‘Tourism remains key facilitator of W. Africa’s economic growth’

Mrs Catherine Abelema Afeku, Minister of Tourism, Arts and Culture, on Tuesday said it is time for West Africa to appreciate that tourism can provide the economic base to offer competitive advantage to development through its unique culture and natural resources.

She said the major challenge to addressing the competition was the general lack of prioritisation of the tourism sector amongst member states of ECOWAS.

“In fact, very few countries have fully-fledged tourism ministries, while in others the sector has been combined with other sectors mostly, transport and natural resources, or as a department or directorate under a parent ministry,” she said.

The minister made this observation at the opening of the maiden West African Integrated Travel (WAIT) Forum, on the theme, ‘Promoting integrated travel within West Africa – Bridging the Gap’ in Accra.

She said the two-day forum organised in collaboration with the West African Tourism Organisation (WATO) was aimed at increasing tourism to the region through sustainable development and initiatives, effective destination marketing and improved regional competitiveness.

Mrs. Afeku said tourism remained the key economic activities within countries in the sub-region that was creating numerous jobs and a source of direct and indirect livelihood for millions.

“Our region is famous for its cultural diversity and rich history and it is also endowed with a lot of attractive attractions, from coastal forts, unique mud architecture to distinctive landscapes, national parks and unique wildlife viewing opportunities,” she said.

She noted that, despite the diversity of tourism natural resources in West Africa, the sub-region possessed a huge potential of economic growth, which should be harnessed if the right systems were put in place.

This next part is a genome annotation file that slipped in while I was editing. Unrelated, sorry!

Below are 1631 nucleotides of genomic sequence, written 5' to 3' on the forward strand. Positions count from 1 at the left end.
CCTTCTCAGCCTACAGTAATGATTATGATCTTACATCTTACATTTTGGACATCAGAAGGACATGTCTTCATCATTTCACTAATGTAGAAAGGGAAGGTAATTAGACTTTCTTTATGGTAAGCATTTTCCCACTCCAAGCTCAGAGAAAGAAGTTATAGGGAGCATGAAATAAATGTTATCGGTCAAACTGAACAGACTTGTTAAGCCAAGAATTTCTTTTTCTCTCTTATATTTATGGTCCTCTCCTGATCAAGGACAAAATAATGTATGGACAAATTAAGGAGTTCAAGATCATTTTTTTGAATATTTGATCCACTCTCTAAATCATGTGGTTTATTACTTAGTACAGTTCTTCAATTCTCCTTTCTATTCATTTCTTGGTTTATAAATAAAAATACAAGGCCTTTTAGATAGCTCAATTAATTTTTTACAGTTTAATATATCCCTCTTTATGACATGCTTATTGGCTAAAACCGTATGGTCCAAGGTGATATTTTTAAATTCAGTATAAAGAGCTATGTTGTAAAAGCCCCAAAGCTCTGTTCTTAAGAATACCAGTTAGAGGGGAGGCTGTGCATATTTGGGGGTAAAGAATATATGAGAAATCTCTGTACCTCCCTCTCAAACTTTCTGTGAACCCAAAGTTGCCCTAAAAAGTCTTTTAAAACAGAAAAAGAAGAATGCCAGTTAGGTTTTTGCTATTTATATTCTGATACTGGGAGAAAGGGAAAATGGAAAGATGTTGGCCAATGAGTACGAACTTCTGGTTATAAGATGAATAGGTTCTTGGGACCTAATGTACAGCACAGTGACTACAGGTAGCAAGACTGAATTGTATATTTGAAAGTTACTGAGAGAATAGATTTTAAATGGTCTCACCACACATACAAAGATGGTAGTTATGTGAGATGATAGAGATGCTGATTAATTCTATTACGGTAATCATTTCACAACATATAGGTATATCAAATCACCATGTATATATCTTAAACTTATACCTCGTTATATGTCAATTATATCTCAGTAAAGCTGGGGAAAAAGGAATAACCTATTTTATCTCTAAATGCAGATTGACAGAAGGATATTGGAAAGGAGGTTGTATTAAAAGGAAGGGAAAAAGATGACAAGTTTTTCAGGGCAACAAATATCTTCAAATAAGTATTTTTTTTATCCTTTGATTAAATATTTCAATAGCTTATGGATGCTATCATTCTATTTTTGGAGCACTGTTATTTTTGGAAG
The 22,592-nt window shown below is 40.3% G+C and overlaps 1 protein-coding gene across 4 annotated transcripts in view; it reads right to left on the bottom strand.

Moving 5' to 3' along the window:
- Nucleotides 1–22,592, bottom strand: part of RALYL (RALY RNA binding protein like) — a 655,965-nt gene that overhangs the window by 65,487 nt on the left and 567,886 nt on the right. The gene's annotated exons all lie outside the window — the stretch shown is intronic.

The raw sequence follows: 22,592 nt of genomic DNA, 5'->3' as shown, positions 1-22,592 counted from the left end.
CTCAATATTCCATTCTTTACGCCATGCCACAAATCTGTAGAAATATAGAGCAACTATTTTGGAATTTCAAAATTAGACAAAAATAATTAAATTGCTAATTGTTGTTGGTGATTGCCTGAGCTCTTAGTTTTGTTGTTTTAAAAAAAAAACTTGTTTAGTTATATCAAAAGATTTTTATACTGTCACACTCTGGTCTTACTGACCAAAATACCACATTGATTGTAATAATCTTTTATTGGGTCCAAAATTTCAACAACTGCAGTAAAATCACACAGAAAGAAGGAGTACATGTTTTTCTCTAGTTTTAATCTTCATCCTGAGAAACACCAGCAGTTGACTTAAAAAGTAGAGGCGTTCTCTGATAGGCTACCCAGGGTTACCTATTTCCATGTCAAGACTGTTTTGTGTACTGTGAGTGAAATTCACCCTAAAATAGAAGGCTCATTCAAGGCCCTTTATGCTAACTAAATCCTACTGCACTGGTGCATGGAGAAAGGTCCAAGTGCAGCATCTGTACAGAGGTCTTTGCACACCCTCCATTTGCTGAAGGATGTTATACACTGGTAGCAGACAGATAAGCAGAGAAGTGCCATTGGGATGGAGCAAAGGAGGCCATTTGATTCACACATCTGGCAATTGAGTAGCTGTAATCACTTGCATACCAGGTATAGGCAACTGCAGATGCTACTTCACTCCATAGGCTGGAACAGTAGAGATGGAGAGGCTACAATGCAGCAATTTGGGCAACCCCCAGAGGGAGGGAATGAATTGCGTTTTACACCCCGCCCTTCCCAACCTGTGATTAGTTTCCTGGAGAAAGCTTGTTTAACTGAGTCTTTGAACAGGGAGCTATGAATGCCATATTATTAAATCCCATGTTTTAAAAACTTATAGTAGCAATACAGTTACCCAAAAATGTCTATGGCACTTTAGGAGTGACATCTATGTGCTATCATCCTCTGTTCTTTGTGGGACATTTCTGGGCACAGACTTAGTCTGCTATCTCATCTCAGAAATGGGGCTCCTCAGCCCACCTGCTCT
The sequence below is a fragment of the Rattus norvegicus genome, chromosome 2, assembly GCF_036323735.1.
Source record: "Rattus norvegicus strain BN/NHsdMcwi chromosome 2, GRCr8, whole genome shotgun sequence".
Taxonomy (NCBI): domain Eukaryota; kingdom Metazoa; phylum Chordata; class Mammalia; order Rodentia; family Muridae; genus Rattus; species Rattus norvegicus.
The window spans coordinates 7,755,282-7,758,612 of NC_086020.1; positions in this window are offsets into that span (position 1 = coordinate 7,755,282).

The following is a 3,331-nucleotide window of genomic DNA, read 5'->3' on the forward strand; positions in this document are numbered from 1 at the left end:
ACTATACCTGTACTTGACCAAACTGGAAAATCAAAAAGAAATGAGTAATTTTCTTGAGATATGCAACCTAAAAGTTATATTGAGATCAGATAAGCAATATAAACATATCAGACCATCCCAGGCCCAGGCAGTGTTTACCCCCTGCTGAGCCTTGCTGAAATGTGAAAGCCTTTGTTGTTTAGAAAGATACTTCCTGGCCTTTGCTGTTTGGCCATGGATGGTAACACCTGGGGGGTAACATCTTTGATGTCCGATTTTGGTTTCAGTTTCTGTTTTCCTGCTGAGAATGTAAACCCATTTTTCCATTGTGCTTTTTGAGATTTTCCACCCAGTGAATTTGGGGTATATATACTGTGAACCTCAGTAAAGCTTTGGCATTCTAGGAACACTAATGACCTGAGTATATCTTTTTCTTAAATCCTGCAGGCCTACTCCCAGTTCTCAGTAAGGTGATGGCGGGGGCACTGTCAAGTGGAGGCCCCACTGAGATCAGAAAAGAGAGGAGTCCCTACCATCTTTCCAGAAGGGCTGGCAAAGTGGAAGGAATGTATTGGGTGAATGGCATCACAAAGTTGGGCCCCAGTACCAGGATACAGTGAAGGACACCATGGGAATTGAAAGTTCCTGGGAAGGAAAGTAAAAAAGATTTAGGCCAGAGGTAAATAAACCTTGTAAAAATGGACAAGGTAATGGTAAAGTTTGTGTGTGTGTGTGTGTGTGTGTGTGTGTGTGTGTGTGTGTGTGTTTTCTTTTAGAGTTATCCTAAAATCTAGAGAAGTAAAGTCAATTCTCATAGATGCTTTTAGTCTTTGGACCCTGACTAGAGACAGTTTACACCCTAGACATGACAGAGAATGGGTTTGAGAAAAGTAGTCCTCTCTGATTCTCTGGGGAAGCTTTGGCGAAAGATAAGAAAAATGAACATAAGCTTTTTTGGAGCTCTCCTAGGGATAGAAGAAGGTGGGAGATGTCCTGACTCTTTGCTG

She said according to the WTTC, in 2016, Travel and Tourism generated UD$ 7.6 trillion and 292 million jobs, equivalent to one in ten jobs in the global economy, adding that the WTTC also estimated that 3.8 million jobs, including 2.4 million indirect jobs could be created by the tourism industry in Sub Saharan Africa over the next ten years.

Mrs. Afeku said a study conducted by the United Nations University in 2017, pointed to lack of vibrant value chain linkages in African Tourism in general, that reduced earnings of regional economies.

Mr Akwasi Agyemang, Chief Executive Officer (CEO) of the Ghana Tourism Authority said the forum is not just an event but a process to kick start WAIT towards the formulation of a framework that would eventually grow in government leaders to apply their minds and focus on the practical steps and initiatives needed to increase tourism.

He said the forum would also open up new possibilities to help move towards regional tourism integration, adding that, “West African sub-region can expect to benefit from tourism, and tourism authorities need to identify key areas of integration, marketing and of shared best practices and strategies,” he said.

Mr Agyemang said West Africa governments needed to draft polices and plans that would foster tourism and contribute to intra West African tourism and contribute to sustainable, borderless and interconnected integration.

He said one of the aims of WAIT was to facilitate the development of a shared vision that would strive to grow and develop tourism, and Ghana was committed to work with other West African countries to position West Africa as a viable regional destination.

Madam Ola Wright, CEO, WATO said it was important to build a West Africa that the future generation would be proud to live in , and to invite other people globally to come and visit.

She said as West Africans, what makes us united is greater than what would divide us, so we must come together and focus on the individuality of each country in tourism.

GNA

 

 

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